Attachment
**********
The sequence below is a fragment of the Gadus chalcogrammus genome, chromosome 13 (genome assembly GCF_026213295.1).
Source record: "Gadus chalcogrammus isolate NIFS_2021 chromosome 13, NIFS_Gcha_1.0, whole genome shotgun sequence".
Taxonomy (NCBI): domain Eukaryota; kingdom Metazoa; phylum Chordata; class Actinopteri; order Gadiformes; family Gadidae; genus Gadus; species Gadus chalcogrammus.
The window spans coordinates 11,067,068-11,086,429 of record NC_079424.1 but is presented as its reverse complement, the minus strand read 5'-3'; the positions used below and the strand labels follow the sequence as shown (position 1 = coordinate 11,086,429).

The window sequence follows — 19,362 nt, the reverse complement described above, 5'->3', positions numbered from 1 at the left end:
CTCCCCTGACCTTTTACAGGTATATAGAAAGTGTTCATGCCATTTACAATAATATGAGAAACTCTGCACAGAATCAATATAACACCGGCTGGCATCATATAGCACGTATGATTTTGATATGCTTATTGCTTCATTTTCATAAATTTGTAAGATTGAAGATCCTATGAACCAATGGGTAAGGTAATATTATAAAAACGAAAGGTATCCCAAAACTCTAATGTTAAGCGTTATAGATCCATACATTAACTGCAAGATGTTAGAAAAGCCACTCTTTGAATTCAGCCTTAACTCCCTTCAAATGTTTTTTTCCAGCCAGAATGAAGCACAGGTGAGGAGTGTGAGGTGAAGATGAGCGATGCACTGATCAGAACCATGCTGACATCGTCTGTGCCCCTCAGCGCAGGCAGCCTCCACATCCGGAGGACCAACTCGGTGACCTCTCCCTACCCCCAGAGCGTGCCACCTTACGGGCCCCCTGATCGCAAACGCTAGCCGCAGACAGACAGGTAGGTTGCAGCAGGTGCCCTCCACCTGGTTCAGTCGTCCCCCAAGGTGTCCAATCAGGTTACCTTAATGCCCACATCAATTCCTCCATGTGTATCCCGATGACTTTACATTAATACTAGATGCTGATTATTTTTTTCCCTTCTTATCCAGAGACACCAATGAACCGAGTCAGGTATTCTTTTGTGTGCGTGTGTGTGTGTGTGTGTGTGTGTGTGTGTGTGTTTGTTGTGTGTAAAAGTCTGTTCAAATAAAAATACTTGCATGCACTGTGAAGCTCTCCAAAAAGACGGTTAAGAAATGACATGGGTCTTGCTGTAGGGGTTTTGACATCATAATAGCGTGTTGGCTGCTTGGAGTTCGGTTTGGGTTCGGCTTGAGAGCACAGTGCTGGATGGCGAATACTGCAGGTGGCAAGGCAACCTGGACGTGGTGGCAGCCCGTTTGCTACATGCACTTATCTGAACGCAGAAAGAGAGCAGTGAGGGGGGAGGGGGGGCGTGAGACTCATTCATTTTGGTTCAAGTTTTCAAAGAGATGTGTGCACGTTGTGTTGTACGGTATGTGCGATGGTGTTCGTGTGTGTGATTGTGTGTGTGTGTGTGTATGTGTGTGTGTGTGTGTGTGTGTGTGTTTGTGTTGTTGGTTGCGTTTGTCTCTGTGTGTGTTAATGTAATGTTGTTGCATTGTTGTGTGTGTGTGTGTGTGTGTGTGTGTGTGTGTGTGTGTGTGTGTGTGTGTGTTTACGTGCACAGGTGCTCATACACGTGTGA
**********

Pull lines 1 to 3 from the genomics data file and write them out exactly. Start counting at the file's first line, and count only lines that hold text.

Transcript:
The sequence below is a fragment of the Gadus chalcogrammus genome, chromosome 13 (genome assembly GCF_026213295.1).
Source record: "Gadus chalcogrammus isolate NIFS_2021 chromosome 13, NIFS_Gcha_1.0, whole genome shotgun sequence".
Taxonomy (NCBI): domain Eukaryota; kingdom Metazoa; phylum Chordata; class Actinopteri; order Gadiformes; family Gadidae; genus Gadus; species Gadus chalcogrammus.